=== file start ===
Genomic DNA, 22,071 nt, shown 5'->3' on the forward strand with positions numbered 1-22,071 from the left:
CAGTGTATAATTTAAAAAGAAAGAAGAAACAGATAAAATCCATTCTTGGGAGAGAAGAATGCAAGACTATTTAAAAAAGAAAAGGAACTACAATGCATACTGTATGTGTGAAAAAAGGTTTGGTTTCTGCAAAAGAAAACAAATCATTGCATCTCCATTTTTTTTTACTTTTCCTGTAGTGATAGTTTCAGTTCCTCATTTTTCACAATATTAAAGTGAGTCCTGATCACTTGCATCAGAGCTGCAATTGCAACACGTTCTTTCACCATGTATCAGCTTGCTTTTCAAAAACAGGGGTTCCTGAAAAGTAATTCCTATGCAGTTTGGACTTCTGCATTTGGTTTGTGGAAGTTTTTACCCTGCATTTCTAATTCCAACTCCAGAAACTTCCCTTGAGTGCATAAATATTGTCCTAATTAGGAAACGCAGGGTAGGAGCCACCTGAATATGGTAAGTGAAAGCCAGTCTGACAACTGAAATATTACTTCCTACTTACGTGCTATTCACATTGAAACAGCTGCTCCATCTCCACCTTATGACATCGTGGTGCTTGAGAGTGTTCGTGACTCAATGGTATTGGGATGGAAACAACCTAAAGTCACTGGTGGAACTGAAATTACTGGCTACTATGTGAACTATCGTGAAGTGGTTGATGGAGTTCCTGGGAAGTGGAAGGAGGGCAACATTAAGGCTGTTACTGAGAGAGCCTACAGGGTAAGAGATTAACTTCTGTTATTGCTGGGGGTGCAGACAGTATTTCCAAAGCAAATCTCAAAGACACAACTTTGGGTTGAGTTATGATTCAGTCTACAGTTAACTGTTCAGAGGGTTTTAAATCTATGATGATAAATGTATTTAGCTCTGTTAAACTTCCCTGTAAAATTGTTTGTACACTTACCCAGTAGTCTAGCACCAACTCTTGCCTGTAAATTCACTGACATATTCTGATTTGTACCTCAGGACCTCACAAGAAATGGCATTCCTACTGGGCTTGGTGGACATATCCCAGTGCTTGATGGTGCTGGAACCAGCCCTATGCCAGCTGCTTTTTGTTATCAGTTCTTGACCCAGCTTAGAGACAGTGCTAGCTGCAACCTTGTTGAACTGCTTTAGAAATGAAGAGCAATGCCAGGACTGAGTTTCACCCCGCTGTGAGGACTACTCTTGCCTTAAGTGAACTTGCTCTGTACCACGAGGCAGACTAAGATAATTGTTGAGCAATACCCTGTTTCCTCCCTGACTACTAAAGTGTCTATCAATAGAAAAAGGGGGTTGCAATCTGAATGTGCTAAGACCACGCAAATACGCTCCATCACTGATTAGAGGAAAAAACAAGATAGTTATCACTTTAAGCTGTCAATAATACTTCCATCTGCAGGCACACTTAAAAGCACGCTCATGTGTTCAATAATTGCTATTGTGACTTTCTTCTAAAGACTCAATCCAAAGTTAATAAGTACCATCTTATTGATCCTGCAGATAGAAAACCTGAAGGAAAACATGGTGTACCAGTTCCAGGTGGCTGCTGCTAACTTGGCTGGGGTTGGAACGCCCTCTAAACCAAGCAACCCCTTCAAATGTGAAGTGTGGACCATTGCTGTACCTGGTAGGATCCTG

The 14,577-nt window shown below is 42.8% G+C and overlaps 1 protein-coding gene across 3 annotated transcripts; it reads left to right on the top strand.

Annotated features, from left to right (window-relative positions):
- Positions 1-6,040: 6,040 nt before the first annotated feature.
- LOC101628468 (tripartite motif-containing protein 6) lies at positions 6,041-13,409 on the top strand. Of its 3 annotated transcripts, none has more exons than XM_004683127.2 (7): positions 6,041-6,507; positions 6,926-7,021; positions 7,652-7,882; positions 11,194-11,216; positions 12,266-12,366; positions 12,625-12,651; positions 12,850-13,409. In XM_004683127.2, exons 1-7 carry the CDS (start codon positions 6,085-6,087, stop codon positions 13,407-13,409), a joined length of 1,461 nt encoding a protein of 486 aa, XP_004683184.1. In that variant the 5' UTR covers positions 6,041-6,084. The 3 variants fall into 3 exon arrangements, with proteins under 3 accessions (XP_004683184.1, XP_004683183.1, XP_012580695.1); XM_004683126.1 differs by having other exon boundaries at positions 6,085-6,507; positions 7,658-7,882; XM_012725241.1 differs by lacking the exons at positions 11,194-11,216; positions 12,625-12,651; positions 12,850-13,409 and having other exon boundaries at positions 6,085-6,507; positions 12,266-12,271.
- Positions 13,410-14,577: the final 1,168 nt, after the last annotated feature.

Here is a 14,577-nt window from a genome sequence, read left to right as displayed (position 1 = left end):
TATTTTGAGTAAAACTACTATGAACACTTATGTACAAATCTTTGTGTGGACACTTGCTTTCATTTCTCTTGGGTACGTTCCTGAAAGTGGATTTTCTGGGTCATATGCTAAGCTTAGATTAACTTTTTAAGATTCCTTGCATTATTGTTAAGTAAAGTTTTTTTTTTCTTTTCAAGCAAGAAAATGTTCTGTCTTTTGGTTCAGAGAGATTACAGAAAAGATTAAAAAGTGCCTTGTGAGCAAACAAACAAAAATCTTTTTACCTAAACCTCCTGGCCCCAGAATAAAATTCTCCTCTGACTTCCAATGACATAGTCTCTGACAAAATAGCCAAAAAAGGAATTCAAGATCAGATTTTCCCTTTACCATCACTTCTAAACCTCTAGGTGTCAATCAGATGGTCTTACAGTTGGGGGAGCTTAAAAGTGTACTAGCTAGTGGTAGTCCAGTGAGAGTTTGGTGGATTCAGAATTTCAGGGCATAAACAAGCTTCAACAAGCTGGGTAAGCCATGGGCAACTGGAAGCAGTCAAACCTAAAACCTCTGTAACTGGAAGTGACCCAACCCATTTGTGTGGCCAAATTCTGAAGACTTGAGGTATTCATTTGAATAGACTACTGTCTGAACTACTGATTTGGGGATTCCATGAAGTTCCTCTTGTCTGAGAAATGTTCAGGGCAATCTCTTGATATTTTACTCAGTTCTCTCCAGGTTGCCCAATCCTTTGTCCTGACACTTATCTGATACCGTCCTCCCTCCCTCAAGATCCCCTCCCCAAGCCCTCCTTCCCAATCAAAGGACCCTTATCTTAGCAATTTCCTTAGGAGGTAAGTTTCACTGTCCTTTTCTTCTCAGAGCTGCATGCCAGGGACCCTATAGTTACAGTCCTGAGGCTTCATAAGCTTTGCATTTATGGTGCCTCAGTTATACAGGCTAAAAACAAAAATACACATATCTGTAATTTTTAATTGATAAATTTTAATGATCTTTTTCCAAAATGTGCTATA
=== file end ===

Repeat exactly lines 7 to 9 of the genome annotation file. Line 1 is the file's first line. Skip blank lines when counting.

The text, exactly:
- Positions 13,410-14,577: the final 1,168 nt, after the last annotated feature.

Here is a 14,577-nt window from a genome sequence, read left to right as displayed (position 1 = left end):
TATTTTGAGTAAAACTACTATGAACACTTATGTACAAATCTTTGTGTGGACACTTGCTTTCATTTCTCTTGGGTACGTTCCTGAAAGTGGATTTTCTGGGTCATATGCTAAGCTTAGATTAACTTTTTAAGATTCCTTGCATTATTGTTAAGTAAAGTTTTTTTTTTCTTTTCAAGCAAGAAAATGTTCTGTCTTTTGGTTCAGAGAGATTACAGAAAAGATTAAAAAGTGCCTTGTGAGCAAACAAACAAAAATCTTTTTACCTAAACCTCCTGGCCCCAGAATAAAATTCTCCTCTGACTTCCAATGACATAGTCTCTGACAAAATAGCCAAAAAAGGAATTCAAGATCAGATTTTCCCTTTACCATCACTTCTAAACCTCTAGGTGTCAATCAGATGGTCTTACAGTTGGGGGAGCTTAAAAGTGTACTAGCTAGTGGTAGTCCAGTGAGAGTTTGGTGGATTCAGAATTTCAGGGCATAAACAAGCTTCAACAAGCTGGGTAAGCCATGGGCAACTGGAAGCAGTCAAACCTAAAACCTCTGTAACTGGAAGTGACCCAACCCATTTGTGTGGCCAAATTCTGAAGACTTGAGGTATTCATTTGAATAGACTACTGTCTGAACTACTGATTTGGGGATTCCATGAAGTTCCTCTTGTCTGAGAAATGTTCAGGGCAATCTCTTGATATTTTACTCAGTTCTCTCCAGGTTGCCCAATCCTTTGTCCTGACACTTATCTGATACCGTCCTCCCTCCCTCAAGATCCCCTCCCCAAGCCCTCCTTCCCAATCAAAGGACCCTTATCTTAGCAATTTCCTTAGGAGGTAAGTTTCACTGTCCTTTTCTTCTCAGAGCTGCATGCCAGGGACCCTATAGTTACAGTCCTGAGGCTTCATAAGCTTTGCATTTATGGTGCCTCAGTTATACAGGCTAAAAACAAAAATACACATATCTGTAATTTTTAATTGATAAATTTTAATGATCTTTTTCCAAAATGTGCTATA